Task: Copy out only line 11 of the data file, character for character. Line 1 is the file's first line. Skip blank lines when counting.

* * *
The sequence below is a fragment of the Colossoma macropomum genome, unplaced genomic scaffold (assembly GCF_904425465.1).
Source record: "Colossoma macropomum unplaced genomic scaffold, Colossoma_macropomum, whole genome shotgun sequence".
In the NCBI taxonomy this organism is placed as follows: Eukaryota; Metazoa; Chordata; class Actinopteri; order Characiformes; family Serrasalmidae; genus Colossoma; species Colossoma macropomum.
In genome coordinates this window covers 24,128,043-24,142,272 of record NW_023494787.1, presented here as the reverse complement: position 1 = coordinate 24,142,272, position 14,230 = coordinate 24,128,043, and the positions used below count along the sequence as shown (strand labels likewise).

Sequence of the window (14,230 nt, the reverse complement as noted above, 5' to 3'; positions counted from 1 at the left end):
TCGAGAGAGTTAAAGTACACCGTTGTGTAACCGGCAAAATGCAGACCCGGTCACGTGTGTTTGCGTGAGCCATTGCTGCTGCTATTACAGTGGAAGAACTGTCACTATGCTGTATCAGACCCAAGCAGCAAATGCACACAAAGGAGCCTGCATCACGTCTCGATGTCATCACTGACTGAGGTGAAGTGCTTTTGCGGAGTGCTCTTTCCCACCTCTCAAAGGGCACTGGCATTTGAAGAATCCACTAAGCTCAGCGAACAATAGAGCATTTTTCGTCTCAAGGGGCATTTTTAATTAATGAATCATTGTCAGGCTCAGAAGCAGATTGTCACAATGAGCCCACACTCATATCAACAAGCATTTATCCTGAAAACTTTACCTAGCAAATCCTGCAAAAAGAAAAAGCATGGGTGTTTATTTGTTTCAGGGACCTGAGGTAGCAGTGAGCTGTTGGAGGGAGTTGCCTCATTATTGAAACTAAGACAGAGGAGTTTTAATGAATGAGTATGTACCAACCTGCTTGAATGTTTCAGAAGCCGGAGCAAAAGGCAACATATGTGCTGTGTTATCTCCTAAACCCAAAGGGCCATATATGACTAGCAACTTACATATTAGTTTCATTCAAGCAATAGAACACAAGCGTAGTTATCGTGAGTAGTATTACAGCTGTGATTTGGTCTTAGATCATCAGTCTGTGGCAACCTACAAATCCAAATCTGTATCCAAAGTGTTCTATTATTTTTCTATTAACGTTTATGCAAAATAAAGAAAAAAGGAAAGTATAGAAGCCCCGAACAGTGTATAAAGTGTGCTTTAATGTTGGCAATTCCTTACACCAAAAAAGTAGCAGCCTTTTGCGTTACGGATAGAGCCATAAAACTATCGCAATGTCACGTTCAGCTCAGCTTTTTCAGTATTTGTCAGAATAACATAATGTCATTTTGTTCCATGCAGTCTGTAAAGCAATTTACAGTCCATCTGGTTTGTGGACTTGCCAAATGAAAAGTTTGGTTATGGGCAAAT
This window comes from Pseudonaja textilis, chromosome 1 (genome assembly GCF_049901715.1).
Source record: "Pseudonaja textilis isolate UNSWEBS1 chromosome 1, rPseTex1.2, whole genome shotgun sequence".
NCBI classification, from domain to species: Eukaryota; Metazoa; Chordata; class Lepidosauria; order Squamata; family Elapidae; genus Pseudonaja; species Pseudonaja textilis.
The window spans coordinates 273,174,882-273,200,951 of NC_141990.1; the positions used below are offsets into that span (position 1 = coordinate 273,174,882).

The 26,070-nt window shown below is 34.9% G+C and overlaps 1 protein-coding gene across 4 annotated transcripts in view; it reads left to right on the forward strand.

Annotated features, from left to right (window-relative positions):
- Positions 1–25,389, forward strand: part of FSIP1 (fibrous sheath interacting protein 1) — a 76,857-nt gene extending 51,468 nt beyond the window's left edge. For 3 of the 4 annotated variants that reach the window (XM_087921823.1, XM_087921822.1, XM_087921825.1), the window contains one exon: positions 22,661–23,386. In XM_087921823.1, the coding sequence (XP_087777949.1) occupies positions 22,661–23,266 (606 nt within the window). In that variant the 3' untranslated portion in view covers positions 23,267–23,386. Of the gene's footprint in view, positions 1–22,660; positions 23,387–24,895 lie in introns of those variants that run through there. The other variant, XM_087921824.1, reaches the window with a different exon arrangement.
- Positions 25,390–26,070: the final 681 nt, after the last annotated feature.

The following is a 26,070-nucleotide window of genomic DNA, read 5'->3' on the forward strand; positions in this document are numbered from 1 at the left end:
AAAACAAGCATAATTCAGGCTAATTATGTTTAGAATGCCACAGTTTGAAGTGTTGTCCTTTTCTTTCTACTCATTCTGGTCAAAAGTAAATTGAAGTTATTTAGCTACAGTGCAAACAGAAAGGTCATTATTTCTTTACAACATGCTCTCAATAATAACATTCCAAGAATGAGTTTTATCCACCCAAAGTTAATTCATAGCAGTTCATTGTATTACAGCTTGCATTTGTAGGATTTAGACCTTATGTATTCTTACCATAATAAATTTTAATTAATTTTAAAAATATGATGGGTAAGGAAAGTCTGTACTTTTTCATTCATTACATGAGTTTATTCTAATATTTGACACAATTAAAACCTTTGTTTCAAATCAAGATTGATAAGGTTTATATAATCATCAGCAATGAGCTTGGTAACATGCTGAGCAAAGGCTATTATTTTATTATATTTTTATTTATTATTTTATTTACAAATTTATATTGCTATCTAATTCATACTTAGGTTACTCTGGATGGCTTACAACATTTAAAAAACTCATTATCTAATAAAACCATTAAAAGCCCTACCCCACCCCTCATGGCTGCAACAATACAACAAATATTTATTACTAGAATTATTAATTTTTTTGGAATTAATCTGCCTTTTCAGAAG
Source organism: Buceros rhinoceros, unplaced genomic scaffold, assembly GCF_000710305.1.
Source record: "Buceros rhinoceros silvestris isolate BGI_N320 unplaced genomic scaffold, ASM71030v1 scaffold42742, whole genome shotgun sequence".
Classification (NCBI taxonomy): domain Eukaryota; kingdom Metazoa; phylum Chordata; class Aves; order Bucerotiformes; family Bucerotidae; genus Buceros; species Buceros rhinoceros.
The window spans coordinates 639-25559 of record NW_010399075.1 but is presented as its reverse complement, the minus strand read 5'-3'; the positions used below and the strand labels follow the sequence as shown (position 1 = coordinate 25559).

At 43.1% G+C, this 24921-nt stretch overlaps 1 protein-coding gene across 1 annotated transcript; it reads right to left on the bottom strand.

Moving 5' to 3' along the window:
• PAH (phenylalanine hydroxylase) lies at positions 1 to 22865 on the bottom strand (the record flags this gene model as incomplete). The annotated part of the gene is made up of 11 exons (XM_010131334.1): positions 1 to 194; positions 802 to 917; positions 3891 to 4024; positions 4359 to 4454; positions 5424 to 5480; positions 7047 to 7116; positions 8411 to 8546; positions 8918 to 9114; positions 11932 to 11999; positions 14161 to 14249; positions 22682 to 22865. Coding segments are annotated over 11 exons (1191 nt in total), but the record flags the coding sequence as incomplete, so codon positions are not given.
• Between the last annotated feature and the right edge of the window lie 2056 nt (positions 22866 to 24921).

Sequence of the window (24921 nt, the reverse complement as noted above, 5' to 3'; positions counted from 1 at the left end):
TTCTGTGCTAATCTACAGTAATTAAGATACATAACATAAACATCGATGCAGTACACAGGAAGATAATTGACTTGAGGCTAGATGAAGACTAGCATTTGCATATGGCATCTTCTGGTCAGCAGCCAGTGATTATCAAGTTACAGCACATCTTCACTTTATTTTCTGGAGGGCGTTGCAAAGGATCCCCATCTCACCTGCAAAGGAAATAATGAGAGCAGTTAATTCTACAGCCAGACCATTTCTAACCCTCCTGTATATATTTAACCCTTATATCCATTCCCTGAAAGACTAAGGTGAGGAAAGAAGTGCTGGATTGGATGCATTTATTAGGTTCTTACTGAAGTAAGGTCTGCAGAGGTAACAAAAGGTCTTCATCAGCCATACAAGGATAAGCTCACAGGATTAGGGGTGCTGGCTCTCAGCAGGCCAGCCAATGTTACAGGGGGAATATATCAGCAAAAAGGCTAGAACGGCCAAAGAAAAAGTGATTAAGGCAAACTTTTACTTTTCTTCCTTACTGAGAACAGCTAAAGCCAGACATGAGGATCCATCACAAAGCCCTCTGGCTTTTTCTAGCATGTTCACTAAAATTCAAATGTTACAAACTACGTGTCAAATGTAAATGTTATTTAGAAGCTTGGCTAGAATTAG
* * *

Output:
The 26,070-nt window shown below is 34.9% G+C and overlaps 1 protein-coding gene across 4 annotated transcripts in view; it reads left to right on the forward strand.